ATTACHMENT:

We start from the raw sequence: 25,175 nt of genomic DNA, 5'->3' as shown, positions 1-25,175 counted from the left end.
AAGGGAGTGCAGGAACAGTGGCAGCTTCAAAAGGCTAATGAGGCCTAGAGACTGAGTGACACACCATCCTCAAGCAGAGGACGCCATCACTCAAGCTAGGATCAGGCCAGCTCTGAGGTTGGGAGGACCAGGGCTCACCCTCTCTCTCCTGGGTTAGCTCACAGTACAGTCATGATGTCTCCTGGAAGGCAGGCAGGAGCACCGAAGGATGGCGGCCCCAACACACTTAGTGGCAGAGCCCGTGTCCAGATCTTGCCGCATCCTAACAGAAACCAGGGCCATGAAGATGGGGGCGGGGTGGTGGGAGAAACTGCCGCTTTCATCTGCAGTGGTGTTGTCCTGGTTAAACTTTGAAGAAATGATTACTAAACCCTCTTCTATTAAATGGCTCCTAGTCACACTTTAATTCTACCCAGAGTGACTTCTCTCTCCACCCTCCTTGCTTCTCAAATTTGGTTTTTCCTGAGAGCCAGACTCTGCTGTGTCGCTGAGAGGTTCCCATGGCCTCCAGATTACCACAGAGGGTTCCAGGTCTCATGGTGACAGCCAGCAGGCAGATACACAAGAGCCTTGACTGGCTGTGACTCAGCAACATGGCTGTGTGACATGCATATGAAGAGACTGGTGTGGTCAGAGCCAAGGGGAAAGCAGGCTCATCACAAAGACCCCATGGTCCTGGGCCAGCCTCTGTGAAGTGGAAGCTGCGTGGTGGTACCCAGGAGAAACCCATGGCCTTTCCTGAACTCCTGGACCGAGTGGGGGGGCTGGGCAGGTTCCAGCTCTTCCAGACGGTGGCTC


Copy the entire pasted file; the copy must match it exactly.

We start from the raw sequence: 25,175 nt of genomic DNA, 5'->3' as shown, positions 1-25,175 counted from the left end.
AAGGGAGTGCAGGAACAGTGGCAGCTTCAAAAGGCTAATGAGGCCTAGAGACTGAGTGACACACCATCCTCAAGCAGAGGACGCCATCACTCAAGCTAGGATCAGGCCAGCTCTGAGGTTGGGAGGACCAGGGCTCACCCTCTCTCTCCTGGGTTAGCTCACAGTACAGTCATGATGTCTCCTGGAAGGCAGGCAGGAGCACCGAAGGATGGCGGCCCCAACACACTTAGTGGCAGAGCCCGTGTCCAGATCTTGCCGCATCCTAACAGAAACCAGGGCCATGAAGATGGGGGCGGGGTGGTGGGAGAAACTGCCGCTTTCATCTGCAGTGGTGTTGTCCTGGTTAAACTTTGAAGAAATGATTACTAAACCCTCTTCTATTAAATGGCTCCTAGTCACACTTTAATTCTACCCAGAGTGACTTCTCTCTCCACCCTCCTTGCTTCTCAAATTTGGTTTTTCCTGAGAGCCAGACTCTGCTGTGTCGCTGAGAGGTTCCCATGGCCTCCAGATTACCACAGAGGGTTCCAGGTCTCATGGTGACAGCCAGCAGGCAGATACACAAGAGCCTTGACTGGCTGTGACTCAGCAACATGGCTGTGTGACATGCATATGAAGAGACTGGTGTGGTCAGAGCCAAGGGGAAAGCAGGCTCATCACAAAGACCCCATGGTCCTGGGCCAGCCTCTGTGAAGTGGAAGCTGCGTGGTGGTACCCAGGAGAAACCCATGGCCTTTCCTGAACTCCTGGACCGAGTGGGGGGGCTGGGCAGGTTCCAGCTCTTCCAGACGGTGGCTC